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Riis Houses

Coordinates: 40°43′26″N 73°58′29″W / 40.723917°N 73.974659°W / 40.723917; -73.974659
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Jacob Riis Houses
Riis Houses in 2008
Riis Houses in 2008
Location in New York City
Coordinates: 40°43′26″N 73°58′29″W / 40.723917°N 73.974659°W / 40.723917; -73.974659
CountryUnited States
StateNew York
CityNew York City
 • Total0.018 sq mi (0.05 km2)
 • Total2,738 [1]
ZIP codes
Area code(s)212, 332, 646, and 917

The Jacob Riis Houses are a public housing project managed by the New York City Housing Authority (NYCHA) in the East Village in New York City. The project is located between Avenue D and the Franklin D. Roosevelt Drive, spanning two superblocks from 6th Street to 13th Street. The project consists of thirteen buildings, between six and 14 stories each, containing 1,191 apartment units.[3]



The area to become the Riis houses was destroyed through urban renewal beginning in August 1943 but construction was delayed because of World War II.[4][5] The Riis Houses were completed on January 17, 1949 and named for photographer Jacob Riis, who exposed the living conditions of tenement dwellers on the Lower East Side.[3]

The playground was designed to have four "outdoor rooms" for a variety of activities and was designed by Pomerance & Breines with M. Paul Freidberg & Associates as landscape architects.[6] It was financed through a grant from the Victor Astor Foundation and opened in 1966 with Ladybird Johnson attending its opening.[7] Later that year, it received a First Honor Award for design excellence by the Department of Housing and Urban Development.[6] Four new playgrounds throughout the city were modeled from it in 1967.[8] In 2018, its playground was inspected by NYCHA and found to be hazardous.[9]

During Hurricane Sandy in 2012, the development was hit by a storm surge that left it without electricity and other services.[10][11] In 2018, NYCHA received a grant for $71 million to fund necessary infrastructure repairs from Sandy anticipated to begin in 2022. Upgrades include: emergency generators, electrical distribution equipment, waterproofing of structures and finishes, upgrades to sewer/storm management systems, new roadways, pedestrian lighting, rehabilitation of building entrances and lobbies.[12]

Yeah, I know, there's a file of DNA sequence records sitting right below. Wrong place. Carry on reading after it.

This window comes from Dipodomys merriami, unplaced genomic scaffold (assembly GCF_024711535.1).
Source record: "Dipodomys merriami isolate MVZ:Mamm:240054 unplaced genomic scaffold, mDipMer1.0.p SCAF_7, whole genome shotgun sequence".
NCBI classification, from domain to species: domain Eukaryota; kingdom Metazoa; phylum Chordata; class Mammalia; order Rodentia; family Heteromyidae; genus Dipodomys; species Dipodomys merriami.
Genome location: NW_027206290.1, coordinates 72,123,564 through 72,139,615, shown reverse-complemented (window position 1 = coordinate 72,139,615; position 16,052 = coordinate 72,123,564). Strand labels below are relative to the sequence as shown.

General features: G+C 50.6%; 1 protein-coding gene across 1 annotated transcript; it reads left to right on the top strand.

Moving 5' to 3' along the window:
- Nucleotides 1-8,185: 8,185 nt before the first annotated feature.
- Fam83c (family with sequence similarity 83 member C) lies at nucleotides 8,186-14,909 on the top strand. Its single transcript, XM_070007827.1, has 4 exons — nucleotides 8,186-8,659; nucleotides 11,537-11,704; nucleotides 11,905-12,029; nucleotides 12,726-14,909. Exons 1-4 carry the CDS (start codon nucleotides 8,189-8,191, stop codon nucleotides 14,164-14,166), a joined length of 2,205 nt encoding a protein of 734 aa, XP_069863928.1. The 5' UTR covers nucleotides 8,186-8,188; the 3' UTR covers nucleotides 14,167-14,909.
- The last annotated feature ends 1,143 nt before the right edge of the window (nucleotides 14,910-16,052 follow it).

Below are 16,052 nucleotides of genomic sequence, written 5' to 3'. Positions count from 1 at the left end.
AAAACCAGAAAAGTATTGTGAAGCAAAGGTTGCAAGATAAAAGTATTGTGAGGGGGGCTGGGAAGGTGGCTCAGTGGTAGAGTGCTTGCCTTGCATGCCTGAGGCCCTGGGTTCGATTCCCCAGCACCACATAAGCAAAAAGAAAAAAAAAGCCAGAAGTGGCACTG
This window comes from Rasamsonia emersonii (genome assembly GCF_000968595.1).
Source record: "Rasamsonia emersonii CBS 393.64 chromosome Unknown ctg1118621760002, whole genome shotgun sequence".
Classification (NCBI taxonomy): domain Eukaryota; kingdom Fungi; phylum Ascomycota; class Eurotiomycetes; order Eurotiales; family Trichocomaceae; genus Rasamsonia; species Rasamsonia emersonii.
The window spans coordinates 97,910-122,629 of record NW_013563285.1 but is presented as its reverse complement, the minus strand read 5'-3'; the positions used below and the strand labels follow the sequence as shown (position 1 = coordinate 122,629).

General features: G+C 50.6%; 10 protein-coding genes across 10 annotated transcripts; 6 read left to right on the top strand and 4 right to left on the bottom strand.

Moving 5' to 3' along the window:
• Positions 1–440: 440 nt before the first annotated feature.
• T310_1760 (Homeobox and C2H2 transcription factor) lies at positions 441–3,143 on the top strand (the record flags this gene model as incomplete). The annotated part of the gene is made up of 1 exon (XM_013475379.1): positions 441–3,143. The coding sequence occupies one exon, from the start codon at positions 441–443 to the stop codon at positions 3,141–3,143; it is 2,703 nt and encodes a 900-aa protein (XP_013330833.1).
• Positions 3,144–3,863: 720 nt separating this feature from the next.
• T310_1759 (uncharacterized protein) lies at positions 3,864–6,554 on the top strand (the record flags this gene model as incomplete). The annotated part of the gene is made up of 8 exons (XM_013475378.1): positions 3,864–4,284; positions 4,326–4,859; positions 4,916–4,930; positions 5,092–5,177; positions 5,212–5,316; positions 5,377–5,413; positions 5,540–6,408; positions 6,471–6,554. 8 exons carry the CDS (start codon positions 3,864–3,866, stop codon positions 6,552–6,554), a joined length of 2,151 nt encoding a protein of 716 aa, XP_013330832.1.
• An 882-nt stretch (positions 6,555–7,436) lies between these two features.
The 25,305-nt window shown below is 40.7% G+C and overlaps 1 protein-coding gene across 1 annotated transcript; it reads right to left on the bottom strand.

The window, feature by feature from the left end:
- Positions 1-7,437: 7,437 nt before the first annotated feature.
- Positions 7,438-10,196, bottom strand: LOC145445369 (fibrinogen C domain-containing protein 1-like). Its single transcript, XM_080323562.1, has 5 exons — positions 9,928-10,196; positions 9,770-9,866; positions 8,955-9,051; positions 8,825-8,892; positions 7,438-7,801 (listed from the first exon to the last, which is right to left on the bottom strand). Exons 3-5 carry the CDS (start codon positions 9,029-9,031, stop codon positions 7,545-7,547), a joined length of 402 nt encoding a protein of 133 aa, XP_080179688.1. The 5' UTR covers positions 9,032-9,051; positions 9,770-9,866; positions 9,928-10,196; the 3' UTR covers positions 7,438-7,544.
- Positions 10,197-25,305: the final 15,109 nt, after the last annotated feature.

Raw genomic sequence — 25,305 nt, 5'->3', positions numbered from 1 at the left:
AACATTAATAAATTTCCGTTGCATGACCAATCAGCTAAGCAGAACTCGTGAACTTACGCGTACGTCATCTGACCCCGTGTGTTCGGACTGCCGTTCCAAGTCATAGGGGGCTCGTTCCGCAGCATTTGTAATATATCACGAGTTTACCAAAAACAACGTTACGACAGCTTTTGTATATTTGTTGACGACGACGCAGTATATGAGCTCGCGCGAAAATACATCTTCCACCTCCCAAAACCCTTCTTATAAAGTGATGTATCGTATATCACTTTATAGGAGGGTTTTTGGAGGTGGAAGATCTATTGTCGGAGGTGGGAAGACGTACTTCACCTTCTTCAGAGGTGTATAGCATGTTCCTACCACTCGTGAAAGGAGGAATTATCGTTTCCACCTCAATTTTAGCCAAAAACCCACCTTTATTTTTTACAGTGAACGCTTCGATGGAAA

Riis Houses (2020)

Notable residents


See also



  1. ^ "Jacob Riis Houses Population".
  2. ^ "Jacon Riis Houses Area". Retrieved November 7, 2019.
  3. ^ a b "MyNYCHA Developments Portal". my.nycha.info. Retrieved July 23, 2019.
  4. ^ "THE LOWER EAST SIDE CHANGES". The New York Times. November 5, 1946. Retrieved July 23, 2019.
  5. ^ "CORNERSTONE LAID AT THE RIIS HOUSES; Renewal of Federal Aid Urged at Last Project Under Way Here With Help of FPHA". The New York Times. September 4, 1947. Retrieved July 23, 2019.
  6. ^ a b Ennis, Thomas W. (September 25, 1966). "Designers of 7 Developments Honored by U.S. Agency; JACOB RIIS HOUSES GAIN AWARD HERE". The New York Times. Retrieved July 23, 2019.
  7. ^ Weinraub, Bernard (May 24, 1966). "Mrs. Johnson Opens Riis Playground; Mrs. Johnson Comes Here to Help Open the Experimental Riis Playground". The New York Times. Retrieved July 23, 2019.
  8. ^ Huxtable, Ada Louise (January 28, 1967). "City Is Building 12 Movable Playgrounds; Designs Allow for Freedom in Shaping". The New York Times. Retrieved July 23, 2019.
  9. ^ Otterman, Sharon (April 4, 2018). "Audit Finds Playground Perils in Housing Authority Developments". The New York Times. ISSN 0362-4331. Retrieved July 23, 2019.
  10. ^ Buckley, Cara; Wilson, Michael (November 2, 2012). "In Public Housing After Hurricane Sandy, Fear, Misery and Heroism". The New York Times. ISSN 0362-4331. Retrieved July 23, 2019.
  11. ^ Schwartzman, Paul (November 2, 2012). "Life after Sandy remains hard for New York's poor". The Independent.
  12. ^ "WDF Announces $71 Million Jacob Riis Houses Restoration Project". www.businesswire.com. December 5, 2018. Retrieved July 23, 2019.
  13. ^ Kleinfield, N. R.; Sengupta, Somini (March 8, 2012). "Hacker, Informant and Party Boy of the Projects". The New York Times. "Hector Xavier Monsegur, or Sabu, lived in Apartment 6F at 90 Avenue D in the Jacob Riis complex in Manhattan."